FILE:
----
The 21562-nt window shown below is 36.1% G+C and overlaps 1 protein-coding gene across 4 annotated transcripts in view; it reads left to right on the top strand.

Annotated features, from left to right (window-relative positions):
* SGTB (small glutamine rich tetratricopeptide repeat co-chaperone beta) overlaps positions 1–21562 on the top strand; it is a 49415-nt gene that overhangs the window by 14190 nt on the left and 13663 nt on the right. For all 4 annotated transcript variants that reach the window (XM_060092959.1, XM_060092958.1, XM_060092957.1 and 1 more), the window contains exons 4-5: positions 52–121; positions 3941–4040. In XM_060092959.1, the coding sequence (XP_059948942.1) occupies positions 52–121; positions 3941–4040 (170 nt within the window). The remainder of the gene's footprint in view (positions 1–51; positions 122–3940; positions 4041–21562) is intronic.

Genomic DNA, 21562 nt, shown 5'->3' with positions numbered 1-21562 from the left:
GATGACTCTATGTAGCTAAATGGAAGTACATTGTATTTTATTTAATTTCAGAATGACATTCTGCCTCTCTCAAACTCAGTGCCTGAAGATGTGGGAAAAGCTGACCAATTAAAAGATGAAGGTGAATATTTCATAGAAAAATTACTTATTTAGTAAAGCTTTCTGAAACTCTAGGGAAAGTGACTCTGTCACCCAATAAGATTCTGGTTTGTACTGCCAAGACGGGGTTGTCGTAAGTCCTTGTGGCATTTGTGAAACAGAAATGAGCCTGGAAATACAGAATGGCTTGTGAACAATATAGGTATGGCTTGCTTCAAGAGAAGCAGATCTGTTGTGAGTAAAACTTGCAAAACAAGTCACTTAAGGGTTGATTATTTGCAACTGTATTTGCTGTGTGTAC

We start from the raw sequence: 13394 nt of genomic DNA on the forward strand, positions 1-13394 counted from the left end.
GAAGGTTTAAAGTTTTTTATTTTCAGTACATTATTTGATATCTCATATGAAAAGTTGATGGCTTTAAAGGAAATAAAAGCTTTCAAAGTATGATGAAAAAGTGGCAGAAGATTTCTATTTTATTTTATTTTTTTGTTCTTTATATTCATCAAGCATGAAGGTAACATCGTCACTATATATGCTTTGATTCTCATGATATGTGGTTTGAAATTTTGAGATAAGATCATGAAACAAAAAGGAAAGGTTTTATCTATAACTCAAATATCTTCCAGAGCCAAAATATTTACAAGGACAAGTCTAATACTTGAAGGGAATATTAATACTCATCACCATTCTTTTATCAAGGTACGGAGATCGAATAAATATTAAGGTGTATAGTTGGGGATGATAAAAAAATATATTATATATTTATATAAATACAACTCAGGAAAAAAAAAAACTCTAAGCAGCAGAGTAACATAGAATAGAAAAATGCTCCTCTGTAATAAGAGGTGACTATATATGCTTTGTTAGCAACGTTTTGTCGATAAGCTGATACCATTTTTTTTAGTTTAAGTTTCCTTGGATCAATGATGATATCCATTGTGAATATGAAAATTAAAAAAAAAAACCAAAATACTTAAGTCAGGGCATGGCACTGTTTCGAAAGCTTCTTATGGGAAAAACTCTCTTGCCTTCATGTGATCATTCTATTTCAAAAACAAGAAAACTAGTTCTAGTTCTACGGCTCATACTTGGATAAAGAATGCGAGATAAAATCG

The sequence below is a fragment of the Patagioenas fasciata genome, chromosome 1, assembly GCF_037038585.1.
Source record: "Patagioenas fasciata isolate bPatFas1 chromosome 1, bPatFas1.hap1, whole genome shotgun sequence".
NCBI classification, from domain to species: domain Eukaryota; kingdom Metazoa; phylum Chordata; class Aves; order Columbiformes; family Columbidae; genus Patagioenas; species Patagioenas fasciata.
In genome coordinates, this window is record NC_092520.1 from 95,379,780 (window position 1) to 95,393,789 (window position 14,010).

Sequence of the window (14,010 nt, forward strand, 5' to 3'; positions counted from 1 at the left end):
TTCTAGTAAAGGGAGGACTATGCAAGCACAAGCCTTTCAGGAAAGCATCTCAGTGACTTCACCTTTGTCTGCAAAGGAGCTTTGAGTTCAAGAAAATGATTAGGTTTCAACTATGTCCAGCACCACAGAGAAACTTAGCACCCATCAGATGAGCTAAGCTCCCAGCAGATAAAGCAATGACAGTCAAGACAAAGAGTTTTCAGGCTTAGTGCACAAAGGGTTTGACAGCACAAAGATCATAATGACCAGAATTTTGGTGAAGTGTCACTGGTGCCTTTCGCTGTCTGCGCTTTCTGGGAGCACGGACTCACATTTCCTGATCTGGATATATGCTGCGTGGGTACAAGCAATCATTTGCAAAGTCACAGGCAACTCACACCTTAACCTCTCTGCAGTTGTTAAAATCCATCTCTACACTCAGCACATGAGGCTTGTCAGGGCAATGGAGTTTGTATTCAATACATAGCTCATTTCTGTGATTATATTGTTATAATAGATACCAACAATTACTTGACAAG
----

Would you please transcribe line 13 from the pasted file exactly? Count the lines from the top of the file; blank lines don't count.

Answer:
TTCTAGTAAAGGGAGGACTATGCAAGCACAAGCCTTTCAGGAAAGCATCTCAGTGACTTCACCTTTGTCTGCAAAGGAGCTTTGAGTTCAAGAAAATGATTAGGTTTCAACTATGTCCAGCACCACAGAGAAACTTAGCACCCATCAGATGAGCTAAGCTCCCAGCAGATAAAGCAATGACAGTCAAGACAAAGAGTTTTCAGGCTTAGTGCACAAAGGGTTTGACAGCACAAAGATCATAATGACCAGAATTTTGGTGAAGTGTCACTGGTGCCTTTCGCTGTCTGCGCTTTCTGGGAGCACGGACTCACATTTCCTGATCTGGATATATGCTGCGTGGGTACAAGCAATCATTTGCAAAGTCACAGGCAACTCACACCTTAACCTCTCTGCAGTTGTTAAAATCCATCTCTACACTCAGCACATGAGGCTTGTCAGGGCAATGGAGTTTGTATTCAATACATAGCTCATTTCTGTGATTATATTGTTATAATAGATACCAACAATTACTTGACAAG